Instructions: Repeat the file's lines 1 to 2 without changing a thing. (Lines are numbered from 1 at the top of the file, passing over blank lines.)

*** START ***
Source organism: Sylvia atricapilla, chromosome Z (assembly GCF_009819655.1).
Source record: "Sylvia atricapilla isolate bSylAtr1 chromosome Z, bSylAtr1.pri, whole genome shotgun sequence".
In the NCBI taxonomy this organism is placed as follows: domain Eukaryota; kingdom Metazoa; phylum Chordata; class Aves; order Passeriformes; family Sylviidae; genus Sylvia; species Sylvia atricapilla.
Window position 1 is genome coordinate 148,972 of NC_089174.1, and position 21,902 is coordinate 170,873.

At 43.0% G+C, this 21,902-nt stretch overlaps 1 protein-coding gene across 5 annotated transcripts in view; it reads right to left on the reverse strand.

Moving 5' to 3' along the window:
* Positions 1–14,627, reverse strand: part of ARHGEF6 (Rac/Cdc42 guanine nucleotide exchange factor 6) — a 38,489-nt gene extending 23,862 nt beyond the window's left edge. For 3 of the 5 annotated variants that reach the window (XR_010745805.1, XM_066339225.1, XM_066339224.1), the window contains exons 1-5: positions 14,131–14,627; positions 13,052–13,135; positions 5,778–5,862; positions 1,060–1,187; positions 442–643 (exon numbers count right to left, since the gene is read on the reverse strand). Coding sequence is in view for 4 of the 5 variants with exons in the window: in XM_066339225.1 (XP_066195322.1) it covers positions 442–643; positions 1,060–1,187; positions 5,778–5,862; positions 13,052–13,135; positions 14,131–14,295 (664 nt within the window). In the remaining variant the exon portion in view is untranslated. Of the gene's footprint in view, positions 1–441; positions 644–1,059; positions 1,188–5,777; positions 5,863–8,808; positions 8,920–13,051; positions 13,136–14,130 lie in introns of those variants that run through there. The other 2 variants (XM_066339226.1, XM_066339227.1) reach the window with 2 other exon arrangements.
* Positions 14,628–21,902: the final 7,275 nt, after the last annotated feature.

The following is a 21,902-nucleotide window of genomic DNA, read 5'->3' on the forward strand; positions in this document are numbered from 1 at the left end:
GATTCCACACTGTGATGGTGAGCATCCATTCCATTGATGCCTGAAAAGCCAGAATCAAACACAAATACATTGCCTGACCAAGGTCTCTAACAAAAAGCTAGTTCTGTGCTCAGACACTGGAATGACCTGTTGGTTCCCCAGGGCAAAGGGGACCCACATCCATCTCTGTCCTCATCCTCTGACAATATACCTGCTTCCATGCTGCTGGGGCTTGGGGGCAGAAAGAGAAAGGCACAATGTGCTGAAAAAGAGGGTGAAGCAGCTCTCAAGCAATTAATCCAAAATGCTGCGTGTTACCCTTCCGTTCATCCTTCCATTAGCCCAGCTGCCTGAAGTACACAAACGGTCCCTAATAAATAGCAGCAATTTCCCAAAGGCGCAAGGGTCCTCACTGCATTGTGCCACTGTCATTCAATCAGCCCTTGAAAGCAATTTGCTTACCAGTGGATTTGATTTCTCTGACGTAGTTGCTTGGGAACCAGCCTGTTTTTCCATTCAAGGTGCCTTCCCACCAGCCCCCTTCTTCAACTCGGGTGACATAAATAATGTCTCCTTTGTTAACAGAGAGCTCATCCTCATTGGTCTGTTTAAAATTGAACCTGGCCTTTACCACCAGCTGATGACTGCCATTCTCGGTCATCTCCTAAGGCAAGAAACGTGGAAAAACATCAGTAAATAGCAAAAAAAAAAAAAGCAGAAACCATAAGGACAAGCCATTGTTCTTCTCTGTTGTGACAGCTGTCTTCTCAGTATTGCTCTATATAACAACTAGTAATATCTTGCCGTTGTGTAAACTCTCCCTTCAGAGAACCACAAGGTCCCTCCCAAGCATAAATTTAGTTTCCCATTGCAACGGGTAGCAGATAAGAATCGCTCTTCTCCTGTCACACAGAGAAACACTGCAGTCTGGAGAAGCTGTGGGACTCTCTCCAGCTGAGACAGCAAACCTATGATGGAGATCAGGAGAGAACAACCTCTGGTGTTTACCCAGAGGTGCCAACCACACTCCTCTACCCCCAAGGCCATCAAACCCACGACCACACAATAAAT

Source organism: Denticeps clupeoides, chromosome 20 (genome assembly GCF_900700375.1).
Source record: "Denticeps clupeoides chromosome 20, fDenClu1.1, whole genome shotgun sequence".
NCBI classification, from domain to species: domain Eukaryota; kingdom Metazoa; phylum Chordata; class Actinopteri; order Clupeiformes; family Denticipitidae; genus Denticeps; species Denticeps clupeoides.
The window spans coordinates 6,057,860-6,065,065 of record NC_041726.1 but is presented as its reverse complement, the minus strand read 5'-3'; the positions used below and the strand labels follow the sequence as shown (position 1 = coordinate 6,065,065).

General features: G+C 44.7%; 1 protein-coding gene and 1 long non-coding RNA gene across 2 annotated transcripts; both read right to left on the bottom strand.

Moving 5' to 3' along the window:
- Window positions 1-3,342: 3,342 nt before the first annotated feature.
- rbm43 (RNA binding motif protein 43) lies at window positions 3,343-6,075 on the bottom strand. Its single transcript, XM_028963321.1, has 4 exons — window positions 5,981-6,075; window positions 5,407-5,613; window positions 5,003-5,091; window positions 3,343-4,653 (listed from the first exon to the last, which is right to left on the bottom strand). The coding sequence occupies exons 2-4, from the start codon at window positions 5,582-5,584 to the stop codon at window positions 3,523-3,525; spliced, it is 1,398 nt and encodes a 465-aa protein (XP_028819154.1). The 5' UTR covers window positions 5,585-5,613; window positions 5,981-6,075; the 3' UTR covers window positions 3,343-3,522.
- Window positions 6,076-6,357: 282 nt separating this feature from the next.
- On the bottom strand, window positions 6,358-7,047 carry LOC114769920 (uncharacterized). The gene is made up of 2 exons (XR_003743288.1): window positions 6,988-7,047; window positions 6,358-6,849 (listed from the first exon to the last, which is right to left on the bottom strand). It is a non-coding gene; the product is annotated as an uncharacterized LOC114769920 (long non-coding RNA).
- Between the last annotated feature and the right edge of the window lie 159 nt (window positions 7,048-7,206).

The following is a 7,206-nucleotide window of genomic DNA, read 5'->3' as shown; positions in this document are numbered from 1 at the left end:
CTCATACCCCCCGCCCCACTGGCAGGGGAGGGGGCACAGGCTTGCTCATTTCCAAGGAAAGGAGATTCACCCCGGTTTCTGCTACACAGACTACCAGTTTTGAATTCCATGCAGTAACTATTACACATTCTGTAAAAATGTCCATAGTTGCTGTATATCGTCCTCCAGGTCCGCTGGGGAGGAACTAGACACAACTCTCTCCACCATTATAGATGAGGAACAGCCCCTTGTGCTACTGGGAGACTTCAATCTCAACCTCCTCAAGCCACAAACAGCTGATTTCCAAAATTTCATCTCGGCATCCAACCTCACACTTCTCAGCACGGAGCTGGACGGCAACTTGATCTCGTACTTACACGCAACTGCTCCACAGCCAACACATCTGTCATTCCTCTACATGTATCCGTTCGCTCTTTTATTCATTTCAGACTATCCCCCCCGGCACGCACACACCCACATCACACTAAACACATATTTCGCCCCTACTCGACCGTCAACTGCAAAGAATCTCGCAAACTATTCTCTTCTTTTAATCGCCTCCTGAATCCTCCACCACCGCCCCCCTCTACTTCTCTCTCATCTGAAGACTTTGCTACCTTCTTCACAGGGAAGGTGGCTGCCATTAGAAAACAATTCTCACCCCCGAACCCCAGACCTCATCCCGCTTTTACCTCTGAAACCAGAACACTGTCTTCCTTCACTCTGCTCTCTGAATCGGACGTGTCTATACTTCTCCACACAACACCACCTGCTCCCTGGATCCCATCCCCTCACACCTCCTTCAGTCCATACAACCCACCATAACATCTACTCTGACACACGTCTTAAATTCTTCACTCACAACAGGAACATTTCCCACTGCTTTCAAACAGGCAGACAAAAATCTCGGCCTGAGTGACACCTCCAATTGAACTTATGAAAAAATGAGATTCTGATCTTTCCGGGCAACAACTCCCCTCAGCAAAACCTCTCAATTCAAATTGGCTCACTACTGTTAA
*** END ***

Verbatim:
Source organism: Sylvia atricapilla, chromosome Z (assembly GCF_009819655.1).
Source record: "Sylvia atricapilla isolate bSylAtr1 chromosome Z, bSylAtr1.pri, whole genome shotgun sequence".